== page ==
In ancient Rome, the health benefits of walnuts were considered otherworldly, thought as they were to be “Jupiter’s Nut” or “the food of the god.” As outlined by a Greek physician called Dioscorides who served in the Roman army more than two thousands years ago, walnuts could heal anything from baldness to breast disorders to acting an anti-inflammatory for abscesses and dog bites; to eye disorders and more, when mixed with the right combination of oils, herbs and fruits.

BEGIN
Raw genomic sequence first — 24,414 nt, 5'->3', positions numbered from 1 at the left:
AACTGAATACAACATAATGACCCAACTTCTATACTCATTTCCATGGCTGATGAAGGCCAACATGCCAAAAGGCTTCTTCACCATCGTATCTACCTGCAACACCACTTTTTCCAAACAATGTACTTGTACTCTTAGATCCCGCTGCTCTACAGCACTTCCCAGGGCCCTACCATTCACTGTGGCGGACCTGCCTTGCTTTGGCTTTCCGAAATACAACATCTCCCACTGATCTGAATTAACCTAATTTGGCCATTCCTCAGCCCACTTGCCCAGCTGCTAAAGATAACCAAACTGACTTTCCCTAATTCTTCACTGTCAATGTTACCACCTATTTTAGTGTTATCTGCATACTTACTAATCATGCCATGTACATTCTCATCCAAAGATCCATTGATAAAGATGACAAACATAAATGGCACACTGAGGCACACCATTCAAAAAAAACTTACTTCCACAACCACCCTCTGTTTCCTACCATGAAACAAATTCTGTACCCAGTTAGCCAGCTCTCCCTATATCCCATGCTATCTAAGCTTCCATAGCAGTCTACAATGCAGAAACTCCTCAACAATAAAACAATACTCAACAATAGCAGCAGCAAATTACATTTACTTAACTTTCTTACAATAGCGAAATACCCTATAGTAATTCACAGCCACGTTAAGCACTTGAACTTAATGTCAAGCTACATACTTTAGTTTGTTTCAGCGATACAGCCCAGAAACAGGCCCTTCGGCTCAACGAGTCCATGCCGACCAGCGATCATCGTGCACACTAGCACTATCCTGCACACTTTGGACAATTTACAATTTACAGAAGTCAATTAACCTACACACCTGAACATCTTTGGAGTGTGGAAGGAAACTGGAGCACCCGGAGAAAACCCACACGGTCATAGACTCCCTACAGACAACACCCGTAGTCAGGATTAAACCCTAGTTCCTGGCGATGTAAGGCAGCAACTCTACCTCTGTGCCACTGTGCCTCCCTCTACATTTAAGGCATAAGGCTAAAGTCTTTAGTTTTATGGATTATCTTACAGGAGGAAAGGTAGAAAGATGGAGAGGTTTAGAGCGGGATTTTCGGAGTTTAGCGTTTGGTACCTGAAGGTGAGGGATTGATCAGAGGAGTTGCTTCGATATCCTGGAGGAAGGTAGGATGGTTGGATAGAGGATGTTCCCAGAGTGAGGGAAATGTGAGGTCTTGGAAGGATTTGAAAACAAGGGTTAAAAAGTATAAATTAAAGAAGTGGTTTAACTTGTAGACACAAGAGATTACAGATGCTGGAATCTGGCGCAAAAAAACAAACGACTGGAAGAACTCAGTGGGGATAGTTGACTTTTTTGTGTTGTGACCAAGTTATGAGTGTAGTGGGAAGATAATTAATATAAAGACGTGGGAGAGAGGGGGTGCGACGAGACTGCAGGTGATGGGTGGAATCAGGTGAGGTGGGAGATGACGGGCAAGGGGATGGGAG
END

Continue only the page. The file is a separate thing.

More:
Fiber - it’s a bit misunderstood. Conventional wisdom associates a high-fiber diet with going to the bathroom regularly, and not many other benefits. For many people, fiber is viewed as a “medicine” that gets things moving down there, usually a thick, granular solution like Metamucil or other fiber-based drink that’s tough to gag down.
In the 4th century BC, fresh from the heat of battle, his wounds and abrasions stinging and sore, Alexander, Prince of Macedon soaked in a warm tub dyed golden orange by the blood-red filaments of the saffron crocus. The tinted water, he knew, would clean his wounds and encourage healing while the heady aroma swirling around him soothed his weary mind.